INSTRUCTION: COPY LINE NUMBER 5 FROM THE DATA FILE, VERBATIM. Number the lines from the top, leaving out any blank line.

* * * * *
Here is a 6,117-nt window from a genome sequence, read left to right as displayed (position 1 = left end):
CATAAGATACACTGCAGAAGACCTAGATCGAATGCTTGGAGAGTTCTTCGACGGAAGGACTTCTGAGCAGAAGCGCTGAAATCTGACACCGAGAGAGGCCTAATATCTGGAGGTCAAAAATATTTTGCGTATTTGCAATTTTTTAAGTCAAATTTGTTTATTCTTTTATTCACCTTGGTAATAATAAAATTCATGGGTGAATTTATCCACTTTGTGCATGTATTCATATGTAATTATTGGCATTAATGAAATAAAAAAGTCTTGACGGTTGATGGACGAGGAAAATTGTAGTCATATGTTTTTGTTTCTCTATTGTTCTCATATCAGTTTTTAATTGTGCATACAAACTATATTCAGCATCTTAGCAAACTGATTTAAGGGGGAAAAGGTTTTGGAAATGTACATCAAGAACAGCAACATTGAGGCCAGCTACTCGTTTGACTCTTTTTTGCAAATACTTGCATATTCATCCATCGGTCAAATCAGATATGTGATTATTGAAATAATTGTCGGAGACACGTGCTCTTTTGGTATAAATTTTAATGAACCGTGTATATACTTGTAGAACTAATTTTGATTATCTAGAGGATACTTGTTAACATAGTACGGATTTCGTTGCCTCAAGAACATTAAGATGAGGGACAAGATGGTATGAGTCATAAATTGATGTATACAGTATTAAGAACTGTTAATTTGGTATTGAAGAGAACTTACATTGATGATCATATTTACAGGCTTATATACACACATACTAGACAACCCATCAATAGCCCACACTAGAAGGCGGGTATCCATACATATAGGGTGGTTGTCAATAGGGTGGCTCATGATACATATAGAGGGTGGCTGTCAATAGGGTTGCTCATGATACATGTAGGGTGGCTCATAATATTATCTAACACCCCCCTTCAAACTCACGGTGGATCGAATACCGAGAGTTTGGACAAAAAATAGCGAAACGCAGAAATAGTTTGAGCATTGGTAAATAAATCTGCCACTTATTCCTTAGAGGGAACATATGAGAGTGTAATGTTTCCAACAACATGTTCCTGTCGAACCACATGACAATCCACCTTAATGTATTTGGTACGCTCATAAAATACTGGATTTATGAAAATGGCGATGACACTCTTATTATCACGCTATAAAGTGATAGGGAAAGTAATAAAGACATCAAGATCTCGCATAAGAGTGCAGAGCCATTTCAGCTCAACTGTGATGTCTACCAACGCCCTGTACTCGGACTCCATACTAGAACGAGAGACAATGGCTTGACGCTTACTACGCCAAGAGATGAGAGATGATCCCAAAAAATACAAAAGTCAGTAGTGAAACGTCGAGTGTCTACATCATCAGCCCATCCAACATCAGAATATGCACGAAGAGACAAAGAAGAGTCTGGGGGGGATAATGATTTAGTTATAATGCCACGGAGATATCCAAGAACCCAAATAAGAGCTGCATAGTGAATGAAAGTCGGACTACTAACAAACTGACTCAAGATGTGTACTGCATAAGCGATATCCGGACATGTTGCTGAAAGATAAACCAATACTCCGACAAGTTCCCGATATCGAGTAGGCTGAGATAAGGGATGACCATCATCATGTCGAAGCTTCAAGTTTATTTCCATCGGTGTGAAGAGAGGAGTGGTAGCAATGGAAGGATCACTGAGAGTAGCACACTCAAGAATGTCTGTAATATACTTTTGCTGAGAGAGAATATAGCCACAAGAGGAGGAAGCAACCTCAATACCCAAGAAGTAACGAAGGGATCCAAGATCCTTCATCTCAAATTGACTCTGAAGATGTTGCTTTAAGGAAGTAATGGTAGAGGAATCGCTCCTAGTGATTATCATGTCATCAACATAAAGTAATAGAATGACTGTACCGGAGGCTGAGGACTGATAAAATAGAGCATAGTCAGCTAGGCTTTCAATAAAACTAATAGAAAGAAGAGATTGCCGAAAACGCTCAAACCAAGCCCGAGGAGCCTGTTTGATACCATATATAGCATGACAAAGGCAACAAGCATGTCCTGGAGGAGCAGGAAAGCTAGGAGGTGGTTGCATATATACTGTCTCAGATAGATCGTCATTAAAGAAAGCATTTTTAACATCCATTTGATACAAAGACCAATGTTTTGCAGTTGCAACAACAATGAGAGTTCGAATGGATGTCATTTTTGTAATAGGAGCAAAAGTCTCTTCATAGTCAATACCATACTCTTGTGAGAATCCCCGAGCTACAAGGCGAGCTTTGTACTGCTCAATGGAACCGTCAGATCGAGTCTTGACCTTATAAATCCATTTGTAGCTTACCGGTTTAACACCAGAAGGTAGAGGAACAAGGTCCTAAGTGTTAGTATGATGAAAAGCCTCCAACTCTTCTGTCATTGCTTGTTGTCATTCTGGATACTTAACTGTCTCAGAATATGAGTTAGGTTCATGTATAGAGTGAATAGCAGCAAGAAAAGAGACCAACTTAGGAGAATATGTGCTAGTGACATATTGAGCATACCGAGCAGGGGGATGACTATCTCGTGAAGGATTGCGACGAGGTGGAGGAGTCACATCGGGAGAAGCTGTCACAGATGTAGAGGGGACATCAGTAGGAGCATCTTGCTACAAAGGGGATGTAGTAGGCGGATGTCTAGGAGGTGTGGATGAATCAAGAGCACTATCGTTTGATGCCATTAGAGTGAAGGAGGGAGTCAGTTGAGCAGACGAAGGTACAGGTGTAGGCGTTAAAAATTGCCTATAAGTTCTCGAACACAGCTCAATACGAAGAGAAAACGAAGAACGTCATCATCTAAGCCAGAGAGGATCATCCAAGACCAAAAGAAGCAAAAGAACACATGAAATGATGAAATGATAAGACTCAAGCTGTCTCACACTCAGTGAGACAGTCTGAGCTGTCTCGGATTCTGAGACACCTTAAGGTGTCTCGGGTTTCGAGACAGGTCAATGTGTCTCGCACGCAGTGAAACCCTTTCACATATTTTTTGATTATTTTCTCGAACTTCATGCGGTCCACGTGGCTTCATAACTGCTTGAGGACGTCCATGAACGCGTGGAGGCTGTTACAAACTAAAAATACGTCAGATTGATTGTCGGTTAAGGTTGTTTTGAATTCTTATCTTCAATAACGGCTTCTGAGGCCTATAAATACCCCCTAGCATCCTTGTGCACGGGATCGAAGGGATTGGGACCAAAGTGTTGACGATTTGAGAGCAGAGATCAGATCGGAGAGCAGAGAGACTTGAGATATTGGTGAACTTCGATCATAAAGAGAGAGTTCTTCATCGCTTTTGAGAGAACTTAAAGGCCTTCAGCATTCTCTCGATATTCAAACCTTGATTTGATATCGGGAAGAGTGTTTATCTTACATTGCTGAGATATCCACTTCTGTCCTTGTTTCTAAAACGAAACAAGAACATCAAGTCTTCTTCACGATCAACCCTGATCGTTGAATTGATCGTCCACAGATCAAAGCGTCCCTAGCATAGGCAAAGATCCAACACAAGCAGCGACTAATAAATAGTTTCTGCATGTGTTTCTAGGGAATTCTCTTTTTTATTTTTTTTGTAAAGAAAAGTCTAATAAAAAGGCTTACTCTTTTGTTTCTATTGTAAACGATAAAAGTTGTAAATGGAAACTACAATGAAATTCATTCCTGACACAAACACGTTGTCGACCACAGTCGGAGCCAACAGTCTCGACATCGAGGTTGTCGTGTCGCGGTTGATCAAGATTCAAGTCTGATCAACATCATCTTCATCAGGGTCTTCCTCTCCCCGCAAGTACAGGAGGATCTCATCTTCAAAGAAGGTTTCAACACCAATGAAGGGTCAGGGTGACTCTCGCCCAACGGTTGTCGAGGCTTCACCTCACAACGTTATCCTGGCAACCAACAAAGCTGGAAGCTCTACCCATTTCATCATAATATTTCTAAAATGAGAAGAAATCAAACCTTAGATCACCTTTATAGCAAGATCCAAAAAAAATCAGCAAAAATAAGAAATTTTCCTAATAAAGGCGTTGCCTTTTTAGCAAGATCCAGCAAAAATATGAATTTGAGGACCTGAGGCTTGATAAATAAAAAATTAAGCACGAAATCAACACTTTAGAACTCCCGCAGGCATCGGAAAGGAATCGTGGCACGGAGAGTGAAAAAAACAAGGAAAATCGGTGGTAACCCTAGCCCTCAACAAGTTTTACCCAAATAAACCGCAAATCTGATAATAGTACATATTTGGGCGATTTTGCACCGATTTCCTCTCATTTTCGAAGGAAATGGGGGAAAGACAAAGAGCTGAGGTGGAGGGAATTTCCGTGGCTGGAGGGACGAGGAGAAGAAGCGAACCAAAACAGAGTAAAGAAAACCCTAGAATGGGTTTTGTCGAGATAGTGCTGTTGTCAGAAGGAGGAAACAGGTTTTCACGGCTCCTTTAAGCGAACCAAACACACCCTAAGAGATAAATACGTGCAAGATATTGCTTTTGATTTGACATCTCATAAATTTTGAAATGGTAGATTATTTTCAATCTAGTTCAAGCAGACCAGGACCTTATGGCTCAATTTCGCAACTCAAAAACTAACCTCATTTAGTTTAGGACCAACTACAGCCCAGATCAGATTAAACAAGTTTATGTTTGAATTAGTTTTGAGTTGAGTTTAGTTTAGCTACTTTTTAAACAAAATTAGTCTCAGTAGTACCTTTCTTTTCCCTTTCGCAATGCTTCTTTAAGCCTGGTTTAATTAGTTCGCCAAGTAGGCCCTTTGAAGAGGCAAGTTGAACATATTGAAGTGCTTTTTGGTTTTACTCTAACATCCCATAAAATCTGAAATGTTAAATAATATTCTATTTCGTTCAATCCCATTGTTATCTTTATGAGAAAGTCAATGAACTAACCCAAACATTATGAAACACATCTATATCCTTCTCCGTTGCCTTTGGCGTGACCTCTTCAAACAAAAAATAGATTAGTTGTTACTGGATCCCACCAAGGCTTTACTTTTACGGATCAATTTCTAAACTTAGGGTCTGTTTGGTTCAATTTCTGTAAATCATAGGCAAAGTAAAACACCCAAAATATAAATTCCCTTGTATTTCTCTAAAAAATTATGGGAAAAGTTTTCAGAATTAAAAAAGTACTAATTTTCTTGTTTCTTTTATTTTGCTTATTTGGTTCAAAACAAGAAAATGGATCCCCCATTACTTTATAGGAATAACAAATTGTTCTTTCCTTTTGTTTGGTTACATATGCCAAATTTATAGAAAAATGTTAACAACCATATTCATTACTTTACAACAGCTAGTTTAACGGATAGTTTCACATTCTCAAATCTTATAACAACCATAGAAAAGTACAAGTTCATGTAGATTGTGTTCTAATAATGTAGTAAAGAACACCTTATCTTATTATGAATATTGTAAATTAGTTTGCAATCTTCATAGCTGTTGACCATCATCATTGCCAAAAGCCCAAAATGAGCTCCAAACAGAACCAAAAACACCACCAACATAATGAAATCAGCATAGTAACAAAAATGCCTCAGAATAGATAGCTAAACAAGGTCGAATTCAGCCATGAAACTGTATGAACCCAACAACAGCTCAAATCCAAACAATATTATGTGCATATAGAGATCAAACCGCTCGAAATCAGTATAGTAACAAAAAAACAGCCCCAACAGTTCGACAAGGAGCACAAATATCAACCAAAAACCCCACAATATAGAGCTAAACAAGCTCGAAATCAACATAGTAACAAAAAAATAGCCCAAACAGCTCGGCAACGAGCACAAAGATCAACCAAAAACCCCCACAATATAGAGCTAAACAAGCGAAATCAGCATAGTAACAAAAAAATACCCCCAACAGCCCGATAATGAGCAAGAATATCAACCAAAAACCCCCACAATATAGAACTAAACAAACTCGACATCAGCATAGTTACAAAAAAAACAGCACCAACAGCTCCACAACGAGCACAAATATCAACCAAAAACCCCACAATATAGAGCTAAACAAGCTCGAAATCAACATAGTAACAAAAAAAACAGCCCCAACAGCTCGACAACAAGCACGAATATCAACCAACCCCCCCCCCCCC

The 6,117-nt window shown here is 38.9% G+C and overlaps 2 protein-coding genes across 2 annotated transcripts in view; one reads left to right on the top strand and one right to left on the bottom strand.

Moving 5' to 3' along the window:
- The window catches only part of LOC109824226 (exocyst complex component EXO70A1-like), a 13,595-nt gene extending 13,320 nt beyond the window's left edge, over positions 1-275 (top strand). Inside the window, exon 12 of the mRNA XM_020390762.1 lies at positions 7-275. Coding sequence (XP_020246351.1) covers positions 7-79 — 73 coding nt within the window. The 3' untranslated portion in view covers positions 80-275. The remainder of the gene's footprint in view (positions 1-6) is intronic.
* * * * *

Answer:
- The window catches only part of LOC109824226 (exocyst complex component EXO70A1-like), a 13,595-nt gene extending 13,320 nt beyond the window's left edge, over positions 1-275 (top strand). Inside the window, exon 12 of the mRNA XM_020390762.1 lies at positions 7-275. Coding sequence (XP_020246351.1) covers positions 7-79 — 73 coding nt within the window. The 3' untranslated portion in view covers positions 80-275. The remainder of the gene's footprint in view (positions 1-6) is intronic.